So instead of waiting any longer for tax reform, some companies may have decided to take matters into their own hands and adopt a sort of "self-help" tax reform by merging with a foreign company based in a country like the United Kingdom that has already reformed and modernized its corporate tax system.

And another group of U.S. companies may have inverted to avoid the risk that while they were waiting for tax reform they would be taken over by a larger foreign company who would use the tax savings that would be unlocked by the deal to help finance and justify the acquisition, and who then might replace U.S. management with a foreign management team of their own.

So to avoid being a "sitting duck" for a foreign acquisition, some U.S. companies may have inverted by merging with a smaller foreign company as a kind of "poison pill," since after the merger the U.S. managers would remain in control of the combined enterprise, and therefore be in a position to both enjoy the tax savings from the deal themselves and keep their jobs.

Ironically, and perhaps most importantly, tax reform may have contributed to the recent wave of so-called inversions because some U.S. companies have gotten a glimpse of what U.S. tax reform might look like -- and in particular how it would affect their international operations -- and they did not like what they saw. Because under most of the tax reform proposals that have been put forward to date, the U.S. international tax system would still not be aligned with the rest of the world.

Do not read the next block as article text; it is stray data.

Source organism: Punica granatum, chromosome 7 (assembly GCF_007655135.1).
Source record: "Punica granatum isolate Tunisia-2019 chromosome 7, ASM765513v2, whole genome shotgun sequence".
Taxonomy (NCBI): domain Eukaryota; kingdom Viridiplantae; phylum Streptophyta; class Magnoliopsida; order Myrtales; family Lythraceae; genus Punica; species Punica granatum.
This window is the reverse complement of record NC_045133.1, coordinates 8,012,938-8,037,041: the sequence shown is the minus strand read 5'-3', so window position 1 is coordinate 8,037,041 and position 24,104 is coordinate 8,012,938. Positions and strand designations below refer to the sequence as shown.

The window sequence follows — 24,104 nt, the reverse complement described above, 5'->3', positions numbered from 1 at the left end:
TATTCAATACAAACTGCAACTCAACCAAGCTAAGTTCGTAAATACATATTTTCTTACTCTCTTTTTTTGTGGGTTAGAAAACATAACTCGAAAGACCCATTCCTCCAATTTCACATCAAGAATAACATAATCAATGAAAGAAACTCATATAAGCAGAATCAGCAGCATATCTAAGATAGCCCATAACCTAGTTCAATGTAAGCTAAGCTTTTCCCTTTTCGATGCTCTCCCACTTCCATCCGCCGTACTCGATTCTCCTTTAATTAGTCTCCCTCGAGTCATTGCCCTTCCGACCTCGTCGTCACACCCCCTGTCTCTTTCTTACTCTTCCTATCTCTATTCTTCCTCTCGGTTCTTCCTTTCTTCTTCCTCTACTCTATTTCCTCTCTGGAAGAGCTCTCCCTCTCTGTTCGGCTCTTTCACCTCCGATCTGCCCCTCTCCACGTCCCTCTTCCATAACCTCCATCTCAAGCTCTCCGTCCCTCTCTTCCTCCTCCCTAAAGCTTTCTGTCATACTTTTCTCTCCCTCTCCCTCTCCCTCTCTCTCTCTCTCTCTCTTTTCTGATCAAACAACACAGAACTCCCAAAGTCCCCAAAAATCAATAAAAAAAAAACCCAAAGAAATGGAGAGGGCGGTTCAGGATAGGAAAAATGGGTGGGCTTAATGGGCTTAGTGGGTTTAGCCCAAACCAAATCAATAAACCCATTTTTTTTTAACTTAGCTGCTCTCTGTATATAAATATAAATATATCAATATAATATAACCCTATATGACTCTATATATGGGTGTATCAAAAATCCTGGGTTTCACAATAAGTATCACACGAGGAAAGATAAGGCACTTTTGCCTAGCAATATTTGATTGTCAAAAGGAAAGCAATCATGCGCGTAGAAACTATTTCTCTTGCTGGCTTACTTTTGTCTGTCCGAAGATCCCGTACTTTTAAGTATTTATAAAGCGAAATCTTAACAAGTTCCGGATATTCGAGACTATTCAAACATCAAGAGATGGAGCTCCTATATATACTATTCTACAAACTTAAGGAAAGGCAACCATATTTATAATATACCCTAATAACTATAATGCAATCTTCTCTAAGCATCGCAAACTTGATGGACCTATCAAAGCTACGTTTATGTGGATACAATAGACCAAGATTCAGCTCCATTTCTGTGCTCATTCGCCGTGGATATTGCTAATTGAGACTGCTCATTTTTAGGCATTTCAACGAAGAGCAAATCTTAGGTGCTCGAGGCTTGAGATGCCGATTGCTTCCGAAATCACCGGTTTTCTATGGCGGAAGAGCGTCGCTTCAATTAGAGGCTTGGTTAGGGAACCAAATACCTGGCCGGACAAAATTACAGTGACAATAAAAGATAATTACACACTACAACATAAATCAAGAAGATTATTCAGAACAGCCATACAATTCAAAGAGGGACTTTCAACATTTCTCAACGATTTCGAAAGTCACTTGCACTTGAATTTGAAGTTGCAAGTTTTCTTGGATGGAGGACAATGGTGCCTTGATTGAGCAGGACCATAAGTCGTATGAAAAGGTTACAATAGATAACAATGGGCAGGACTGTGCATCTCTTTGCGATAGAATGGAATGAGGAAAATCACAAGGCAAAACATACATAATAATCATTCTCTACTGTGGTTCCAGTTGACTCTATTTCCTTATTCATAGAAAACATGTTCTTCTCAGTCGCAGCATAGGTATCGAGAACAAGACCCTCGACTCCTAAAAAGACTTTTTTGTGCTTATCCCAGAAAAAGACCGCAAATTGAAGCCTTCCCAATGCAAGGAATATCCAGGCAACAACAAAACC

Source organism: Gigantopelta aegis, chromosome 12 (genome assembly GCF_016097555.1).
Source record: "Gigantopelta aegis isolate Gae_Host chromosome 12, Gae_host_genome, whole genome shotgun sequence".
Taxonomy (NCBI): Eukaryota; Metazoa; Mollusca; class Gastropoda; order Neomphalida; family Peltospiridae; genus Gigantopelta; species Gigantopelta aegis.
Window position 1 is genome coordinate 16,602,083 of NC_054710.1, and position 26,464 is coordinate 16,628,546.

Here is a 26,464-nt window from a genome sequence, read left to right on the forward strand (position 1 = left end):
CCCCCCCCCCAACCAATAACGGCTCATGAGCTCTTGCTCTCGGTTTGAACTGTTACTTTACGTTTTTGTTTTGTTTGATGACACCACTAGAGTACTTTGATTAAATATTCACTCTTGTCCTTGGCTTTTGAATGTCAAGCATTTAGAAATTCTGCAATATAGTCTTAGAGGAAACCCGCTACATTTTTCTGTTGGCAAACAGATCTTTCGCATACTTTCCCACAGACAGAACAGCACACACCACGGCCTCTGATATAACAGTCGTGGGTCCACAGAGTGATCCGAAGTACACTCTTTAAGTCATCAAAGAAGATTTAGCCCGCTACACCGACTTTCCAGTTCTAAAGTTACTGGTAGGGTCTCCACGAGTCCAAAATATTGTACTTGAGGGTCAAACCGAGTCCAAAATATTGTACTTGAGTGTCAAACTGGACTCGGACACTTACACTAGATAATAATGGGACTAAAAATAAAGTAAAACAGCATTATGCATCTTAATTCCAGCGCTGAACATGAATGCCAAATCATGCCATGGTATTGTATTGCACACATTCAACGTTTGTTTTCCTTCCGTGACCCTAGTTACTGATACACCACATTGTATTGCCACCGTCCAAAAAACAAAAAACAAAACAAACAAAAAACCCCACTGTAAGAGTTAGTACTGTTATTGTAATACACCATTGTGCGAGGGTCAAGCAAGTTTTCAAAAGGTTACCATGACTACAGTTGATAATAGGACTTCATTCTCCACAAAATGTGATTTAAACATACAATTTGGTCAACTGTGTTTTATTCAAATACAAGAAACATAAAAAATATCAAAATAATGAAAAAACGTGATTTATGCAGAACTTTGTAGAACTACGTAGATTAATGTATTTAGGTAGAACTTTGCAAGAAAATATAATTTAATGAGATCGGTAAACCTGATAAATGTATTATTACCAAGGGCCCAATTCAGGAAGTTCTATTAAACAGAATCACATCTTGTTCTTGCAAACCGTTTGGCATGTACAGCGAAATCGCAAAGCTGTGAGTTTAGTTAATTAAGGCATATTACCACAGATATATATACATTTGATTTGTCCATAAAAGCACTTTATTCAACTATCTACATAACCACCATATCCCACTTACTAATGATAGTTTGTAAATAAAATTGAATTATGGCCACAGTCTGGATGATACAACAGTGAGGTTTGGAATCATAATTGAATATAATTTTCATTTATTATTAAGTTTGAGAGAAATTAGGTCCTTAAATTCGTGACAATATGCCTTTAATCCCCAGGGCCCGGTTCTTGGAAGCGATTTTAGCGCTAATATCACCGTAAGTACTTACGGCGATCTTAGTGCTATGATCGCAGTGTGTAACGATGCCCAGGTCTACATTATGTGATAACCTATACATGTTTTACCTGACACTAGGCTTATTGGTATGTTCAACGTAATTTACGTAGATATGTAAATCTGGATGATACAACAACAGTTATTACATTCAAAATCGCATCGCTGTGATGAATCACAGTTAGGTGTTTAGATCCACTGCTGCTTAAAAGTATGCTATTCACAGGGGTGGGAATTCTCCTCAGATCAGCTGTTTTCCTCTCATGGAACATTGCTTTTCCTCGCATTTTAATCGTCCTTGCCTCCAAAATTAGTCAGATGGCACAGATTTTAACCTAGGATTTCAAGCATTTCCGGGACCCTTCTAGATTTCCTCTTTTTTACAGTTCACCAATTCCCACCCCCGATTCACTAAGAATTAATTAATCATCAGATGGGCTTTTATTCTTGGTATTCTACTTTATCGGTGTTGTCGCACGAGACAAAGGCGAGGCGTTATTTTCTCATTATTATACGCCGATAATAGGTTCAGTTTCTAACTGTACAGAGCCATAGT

For example, under some tax reform proposals that have been put forward U.S. companies would be required to pay an immediate "minimum tax" on the active business income they earn outside the United States -- a tax that would clearly be out-of-line with international tax norms.

So some U.S. companies may have inverted because they concluded that, even after tax reform, it would still be more attractive to be headquartered in a foreign country. This is a very important point, because it shows that unless U.S. tax reform aligns our international tax system with the rest of the world we can expect inversions to continue even after tax reform.

Now some argue that instead of trying to align the U.S. international tax system with the tax systems of the rest of the world, the better way to stop inversions would be to enact tougher anti-inversion provisions as part of tax reform.

However, many believe that, as in the past, stop-gap measures aimed at preventing inversions will prove to be both ineffective and counterproductive.

For example, proposals that would treat a foreign company that acquires a U.S. company as a U.S. company for tax purposes unless the foreign acquirer was larger than the U.S. target could result in both (1) increased foreign takeovers of U.S. companies, and (2) U.S. companies splitting off their foreign operations into smaller, bite-sized pieces to facilitate their acquisition by a foreign company.

Similarly, proposals that would treat a foreign-incorporated company that is managed and controlled in the United States as a U.S. company for tax purposes could encourage these companies to move their management teams outside the United States.

The reason many believe stop-gap measures like these will be no more successful in the future in preventing takeovers of U.S. companies than they have been in the past is because of a simple, basic, and undeniable economic truth:


    In today's global economy, one way or another, income producing assets will ultimately end up being owned by companies in whose hands they will produce the highest after tax rate of return.

Inversions are only one way -- albeit a highly visible one -- in which the foreign operations of U.S. companies end up being owned by foreign companies in whose hands they produce higher after-tax rates of return.